Tuesday, April 18, 2006

National Parks brace for 20 to 30% reductions

By BRODIE FARQUHAR - Star-Tribune correspondent

The Bush administration has directed the National Park Service, including Wyoming’s Grand Teton and Yellowstone National Parks to substantially decrease its reliance on tax-supported funding, according to internal documents released Monday by Public Employees for Environmental Responsibility.

Park Service officials say they’re simply trying to cope with rising costs and tighter budgets, without harming the parks or decreasing the enjoyment of more than 270 million visitors each year.

According to Jeff Ruch, PEER’s executive director, the Park Service is using a new approach called "core operations analysis," in which each park is asked to develop budgets based on a 20 to 30 percent reduction in federal budget support. Park superintendents have the daunting task of deciding which visitor services or other functions can be jettisoned, Ruch said.

Whatever shortfalls in support for essential operations remain must be covered with fee hikes, donations from foundations, partnerships with concessionaires and businesses, cost shifting or increased reliance on volunteers, Ruch said.

“If our national parks are going to be reduced to performing only the bare minimum of ‘core operations,’ the public ought to be given some say as to what is considered essential,” Ruch said.

Another critic of the Bush administration goes even further. Scott Silver, of Wild Wilderness in Bend, Ore., maintains that all federal land and wildlife agencies are being financially starved, to the point that the only way to keep operating is with an ever-growing reliance on fee hikes, charity, volunteers, outsourcing, concessionaires and partnerships with recreation-based businesses.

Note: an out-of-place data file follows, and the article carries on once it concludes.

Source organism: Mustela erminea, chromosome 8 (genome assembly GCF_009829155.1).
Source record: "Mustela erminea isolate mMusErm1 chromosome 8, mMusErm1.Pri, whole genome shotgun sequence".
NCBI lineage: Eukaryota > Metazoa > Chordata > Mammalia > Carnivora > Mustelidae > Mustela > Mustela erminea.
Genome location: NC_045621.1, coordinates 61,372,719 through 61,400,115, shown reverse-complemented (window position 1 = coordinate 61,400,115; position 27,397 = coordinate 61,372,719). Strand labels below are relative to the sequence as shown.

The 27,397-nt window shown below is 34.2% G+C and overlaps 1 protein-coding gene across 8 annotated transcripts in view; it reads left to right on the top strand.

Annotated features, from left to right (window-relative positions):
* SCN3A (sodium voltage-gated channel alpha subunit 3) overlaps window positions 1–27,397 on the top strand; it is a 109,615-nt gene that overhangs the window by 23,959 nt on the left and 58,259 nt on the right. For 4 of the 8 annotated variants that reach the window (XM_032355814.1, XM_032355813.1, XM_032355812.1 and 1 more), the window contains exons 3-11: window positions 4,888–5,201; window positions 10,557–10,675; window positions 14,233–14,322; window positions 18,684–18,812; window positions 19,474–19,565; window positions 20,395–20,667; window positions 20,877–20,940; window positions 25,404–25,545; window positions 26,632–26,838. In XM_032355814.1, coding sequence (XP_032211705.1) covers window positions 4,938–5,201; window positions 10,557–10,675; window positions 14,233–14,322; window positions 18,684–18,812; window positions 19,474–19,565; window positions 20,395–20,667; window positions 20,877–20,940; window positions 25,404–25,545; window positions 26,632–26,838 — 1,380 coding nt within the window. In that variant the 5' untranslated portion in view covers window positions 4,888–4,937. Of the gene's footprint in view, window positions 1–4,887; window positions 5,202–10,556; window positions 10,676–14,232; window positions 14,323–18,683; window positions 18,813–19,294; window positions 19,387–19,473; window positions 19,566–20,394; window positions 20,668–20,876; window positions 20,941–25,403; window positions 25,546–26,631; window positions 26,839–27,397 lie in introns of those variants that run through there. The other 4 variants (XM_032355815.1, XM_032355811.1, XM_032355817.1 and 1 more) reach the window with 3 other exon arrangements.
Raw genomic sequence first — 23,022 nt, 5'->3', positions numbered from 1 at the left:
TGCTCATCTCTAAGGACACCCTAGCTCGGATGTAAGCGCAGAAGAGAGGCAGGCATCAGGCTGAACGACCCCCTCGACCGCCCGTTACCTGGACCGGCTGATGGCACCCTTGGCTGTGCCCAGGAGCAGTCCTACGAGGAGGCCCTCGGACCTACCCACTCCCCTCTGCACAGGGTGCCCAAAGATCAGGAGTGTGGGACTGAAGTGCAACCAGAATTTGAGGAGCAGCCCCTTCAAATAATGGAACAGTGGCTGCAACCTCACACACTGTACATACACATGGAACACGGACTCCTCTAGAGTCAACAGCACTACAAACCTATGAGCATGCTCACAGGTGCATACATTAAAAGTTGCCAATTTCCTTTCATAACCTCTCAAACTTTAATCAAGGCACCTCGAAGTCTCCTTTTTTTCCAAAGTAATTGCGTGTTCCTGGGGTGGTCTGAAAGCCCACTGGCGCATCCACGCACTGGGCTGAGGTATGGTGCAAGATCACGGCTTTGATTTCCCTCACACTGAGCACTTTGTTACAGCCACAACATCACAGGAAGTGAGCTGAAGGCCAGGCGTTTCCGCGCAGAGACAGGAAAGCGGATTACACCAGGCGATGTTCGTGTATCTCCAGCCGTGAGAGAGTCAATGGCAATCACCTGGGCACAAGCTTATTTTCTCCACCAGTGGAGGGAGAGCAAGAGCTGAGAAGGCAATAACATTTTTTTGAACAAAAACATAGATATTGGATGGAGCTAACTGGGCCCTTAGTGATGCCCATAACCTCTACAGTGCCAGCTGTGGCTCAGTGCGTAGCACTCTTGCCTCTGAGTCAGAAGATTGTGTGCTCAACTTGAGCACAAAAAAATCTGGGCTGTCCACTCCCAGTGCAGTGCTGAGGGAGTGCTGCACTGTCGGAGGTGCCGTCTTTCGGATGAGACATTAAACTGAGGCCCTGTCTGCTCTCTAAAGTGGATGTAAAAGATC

"The way I see it, national parks have begun the process of downsizing, service shedding, contracting out, privatizing, commercializing and in some cases perhaps even closing their doors,” Silver said. He sees parallel programs at work in the Forest Service, the Bureau of Land Management, U.S. Fish and Wildlife Service and even the U.S. Army Corps of Engineers.

Amy McNamara, national parks analyst for the Greater Yellowstone Coalition, said despite rhetoric from Washington, D.C., national parks are not getting the financial resources they need to operate.

“Grand Teton couldn’t pay its utility bill” when costs increased 46 percent from 2003 to 2005, she said. Meanwhile, Yellowstone biologists have to beat the bushes to find donations to support basic, biological research, she added.

Yellowstone even promised in its environmental assessment for upgrading the Old Faithful Visitor Center that there would be “no additional staffing” for a bigger and more modern facility. While Yellowstone recently celebrated the news that it will receive $15 million from the Yellowstone Foundation and $11 million for the federal government for a 33,000-square-foot Old Faithful Visitor Education Center, there’s nothing in the budget for additional staffing.

Budget matters